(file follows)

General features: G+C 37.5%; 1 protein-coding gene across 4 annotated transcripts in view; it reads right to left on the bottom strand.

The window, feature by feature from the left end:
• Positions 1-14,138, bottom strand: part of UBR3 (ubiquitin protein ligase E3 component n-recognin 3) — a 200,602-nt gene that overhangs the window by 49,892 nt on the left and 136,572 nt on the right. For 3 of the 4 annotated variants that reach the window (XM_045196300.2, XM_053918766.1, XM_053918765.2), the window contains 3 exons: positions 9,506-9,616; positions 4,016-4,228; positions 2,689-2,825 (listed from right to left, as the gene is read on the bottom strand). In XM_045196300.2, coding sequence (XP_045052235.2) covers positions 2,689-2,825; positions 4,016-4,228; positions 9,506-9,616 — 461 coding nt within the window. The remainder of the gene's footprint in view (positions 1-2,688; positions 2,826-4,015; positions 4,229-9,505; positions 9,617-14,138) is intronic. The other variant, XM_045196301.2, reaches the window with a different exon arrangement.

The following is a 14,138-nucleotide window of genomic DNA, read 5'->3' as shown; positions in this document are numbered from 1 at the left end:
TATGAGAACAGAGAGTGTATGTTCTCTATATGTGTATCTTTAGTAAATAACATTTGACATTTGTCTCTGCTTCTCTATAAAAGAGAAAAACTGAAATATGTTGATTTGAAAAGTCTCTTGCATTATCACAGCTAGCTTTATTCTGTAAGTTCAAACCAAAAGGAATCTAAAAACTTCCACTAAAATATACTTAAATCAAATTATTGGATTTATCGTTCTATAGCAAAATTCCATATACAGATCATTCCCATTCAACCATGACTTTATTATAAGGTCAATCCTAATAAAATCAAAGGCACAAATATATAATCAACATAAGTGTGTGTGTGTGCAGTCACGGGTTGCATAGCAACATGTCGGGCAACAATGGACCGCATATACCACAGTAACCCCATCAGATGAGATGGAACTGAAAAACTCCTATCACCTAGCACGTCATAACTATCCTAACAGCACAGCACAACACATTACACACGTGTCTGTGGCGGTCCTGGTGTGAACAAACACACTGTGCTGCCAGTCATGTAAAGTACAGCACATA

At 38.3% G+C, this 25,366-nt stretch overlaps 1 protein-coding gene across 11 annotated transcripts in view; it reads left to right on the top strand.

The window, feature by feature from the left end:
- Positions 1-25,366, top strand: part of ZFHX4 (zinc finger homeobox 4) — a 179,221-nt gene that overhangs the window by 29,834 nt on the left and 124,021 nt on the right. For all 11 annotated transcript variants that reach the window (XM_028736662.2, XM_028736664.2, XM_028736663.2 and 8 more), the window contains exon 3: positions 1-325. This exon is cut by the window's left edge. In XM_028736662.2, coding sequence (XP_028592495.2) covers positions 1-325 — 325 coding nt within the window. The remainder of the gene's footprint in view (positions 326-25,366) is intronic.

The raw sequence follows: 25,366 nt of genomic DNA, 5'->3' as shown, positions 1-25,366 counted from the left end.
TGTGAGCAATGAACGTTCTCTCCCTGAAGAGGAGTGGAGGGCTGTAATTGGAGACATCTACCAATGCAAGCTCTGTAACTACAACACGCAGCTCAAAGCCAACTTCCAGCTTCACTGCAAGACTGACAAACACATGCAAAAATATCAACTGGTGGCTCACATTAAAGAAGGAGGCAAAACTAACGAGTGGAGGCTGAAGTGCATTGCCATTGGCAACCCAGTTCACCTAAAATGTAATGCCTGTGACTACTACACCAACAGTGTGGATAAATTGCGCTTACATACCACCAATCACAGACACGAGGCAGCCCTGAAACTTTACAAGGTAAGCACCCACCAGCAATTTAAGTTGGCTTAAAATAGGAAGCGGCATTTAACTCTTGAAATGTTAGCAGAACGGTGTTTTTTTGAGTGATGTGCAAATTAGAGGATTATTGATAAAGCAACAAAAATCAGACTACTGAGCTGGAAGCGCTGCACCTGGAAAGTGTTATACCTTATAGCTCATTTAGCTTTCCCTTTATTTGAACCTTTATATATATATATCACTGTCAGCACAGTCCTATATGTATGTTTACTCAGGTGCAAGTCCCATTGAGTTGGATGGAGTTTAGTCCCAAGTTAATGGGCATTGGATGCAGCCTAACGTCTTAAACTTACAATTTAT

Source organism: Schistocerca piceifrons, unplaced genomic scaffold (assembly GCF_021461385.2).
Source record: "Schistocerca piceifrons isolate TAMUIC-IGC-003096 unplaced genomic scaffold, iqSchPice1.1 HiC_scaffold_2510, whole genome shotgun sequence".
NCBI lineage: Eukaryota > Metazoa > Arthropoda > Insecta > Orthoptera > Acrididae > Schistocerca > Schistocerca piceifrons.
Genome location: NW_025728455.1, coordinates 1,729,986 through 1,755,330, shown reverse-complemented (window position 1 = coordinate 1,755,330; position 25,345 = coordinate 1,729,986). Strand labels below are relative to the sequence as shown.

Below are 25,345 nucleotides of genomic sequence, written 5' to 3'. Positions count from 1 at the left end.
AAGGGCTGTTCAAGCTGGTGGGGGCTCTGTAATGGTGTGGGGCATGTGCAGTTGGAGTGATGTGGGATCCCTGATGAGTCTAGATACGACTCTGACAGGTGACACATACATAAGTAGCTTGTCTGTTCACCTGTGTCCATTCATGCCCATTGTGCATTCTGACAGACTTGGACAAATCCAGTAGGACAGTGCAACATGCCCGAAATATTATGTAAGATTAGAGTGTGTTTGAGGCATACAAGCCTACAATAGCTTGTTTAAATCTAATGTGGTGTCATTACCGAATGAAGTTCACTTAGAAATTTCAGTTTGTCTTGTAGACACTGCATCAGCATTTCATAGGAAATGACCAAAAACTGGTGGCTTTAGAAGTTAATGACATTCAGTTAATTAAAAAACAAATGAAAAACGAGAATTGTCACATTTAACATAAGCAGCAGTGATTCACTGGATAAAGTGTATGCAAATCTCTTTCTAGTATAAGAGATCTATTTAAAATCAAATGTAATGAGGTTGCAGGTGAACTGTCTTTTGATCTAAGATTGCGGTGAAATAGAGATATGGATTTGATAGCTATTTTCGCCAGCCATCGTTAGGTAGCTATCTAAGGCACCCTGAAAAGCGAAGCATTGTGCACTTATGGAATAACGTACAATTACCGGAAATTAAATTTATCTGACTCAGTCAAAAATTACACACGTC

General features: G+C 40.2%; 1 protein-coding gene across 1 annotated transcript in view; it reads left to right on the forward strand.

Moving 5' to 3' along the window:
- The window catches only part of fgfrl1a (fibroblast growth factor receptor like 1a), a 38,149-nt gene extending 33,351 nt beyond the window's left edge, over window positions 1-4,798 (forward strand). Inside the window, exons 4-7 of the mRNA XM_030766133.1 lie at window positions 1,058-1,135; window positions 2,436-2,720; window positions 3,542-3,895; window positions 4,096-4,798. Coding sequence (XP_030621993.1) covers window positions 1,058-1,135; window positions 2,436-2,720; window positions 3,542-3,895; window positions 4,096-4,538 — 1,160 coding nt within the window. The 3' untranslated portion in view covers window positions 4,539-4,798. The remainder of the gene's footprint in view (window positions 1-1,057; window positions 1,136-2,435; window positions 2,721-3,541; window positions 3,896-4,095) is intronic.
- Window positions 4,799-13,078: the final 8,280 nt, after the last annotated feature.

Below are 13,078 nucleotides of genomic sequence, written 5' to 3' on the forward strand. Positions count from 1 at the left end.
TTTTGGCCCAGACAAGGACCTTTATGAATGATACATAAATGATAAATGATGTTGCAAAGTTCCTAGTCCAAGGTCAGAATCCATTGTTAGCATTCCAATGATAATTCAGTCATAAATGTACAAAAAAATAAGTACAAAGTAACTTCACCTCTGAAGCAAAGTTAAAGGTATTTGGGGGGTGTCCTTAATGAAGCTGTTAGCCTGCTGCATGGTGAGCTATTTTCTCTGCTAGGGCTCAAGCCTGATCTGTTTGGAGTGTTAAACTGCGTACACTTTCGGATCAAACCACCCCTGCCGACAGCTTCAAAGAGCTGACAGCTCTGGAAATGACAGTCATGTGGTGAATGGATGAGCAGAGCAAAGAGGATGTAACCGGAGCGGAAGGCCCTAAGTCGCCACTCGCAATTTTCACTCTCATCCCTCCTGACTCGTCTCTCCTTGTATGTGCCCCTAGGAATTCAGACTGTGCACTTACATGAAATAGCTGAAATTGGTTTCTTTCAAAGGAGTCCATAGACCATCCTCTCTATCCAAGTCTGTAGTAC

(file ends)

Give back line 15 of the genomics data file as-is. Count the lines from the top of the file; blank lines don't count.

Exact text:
Below are 25,345 nucleotides of genomic sequence, written 5' to 3'. Positions count from 1 at the left end.